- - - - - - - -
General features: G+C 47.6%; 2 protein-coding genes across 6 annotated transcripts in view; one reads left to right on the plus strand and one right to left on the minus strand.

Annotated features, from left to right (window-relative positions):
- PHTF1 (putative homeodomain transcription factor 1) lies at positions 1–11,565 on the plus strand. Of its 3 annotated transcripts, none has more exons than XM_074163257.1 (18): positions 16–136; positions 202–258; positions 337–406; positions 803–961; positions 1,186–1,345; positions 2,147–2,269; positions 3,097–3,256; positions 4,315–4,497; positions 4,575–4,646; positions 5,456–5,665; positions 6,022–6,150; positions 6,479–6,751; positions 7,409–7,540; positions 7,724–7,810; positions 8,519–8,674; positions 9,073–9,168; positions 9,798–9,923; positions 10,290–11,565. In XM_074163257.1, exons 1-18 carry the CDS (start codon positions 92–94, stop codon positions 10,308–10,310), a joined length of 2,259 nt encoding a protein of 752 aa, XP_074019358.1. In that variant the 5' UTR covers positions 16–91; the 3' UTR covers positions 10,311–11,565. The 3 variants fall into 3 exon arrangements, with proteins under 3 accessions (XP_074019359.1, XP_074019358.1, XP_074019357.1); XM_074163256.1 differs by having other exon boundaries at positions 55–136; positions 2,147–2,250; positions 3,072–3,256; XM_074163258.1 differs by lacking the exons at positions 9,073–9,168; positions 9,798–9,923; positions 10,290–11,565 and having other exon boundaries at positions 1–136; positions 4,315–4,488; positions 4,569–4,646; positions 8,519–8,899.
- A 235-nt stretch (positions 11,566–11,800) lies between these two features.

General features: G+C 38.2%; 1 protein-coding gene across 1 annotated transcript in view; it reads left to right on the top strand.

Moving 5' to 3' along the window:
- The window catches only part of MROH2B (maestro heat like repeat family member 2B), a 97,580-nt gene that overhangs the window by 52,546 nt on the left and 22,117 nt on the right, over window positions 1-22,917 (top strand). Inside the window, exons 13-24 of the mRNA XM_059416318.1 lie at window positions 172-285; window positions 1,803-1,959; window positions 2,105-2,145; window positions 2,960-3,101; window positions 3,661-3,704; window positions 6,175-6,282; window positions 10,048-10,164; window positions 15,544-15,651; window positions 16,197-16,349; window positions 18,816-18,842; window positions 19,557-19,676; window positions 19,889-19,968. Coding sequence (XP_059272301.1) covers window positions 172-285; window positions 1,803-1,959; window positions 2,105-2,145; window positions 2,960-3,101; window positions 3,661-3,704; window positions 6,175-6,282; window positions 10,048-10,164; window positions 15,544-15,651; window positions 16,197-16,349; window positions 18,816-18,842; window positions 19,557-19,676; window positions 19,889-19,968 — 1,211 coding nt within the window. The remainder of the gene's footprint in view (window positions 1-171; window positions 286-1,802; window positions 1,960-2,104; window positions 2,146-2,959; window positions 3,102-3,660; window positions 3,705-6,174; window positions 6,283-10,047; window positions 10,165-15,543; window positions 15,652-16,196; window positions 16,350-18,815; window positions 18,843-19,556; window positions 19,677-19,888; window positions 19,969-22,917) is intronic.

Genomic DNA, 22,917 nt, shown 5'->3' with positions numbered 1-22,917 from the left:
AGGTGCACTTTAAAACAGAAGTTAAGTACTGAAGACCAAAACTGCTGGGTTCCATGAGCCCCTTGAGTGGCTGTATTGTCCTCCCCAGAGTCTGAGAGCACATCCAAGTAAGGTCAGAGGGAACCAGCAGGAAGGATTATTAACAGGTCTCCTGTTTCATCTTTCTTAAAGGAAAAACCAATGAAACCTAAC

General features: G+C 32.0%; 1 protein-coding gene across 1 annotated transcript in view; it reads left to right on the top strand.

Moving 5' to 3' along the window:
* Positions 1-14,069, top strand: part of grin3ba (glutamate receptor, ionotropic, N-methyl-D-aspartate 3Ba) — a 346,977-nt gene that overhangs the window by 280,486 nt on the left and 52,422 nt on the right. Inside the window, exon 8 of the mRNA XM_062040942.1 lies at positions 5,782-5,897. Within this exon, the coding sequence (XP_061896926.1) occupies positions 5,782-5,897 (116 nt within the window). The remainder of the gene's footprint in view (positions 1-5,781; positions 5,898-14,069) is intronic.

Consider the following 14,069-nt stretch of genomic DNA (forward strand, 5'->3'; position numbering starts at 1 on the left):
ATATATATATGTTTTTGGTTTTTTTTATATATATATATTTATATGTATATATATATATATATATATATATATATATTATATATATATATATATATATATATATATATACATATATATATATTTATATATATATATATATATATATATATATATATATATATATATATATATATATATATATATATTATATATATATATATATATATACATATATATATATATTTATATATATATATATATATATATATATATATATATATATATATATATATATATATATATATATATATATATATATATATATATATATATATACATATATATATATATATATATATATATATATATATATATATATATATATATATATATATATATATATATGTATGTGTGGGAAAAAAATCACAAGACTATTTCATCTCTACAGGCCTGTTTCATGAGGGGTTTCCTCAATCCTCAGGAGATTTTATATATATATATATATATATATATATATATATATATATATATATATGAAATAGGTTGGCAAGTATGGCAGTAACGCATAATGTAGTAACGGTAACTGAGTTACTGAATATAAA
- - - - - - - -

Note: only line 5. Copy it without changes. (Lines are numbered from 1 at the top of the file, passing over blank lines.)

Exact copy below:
General features: G+C 38.2%; 1 protein-coding gene across 1 annotated transcript in view; it reads left to right on the top strand.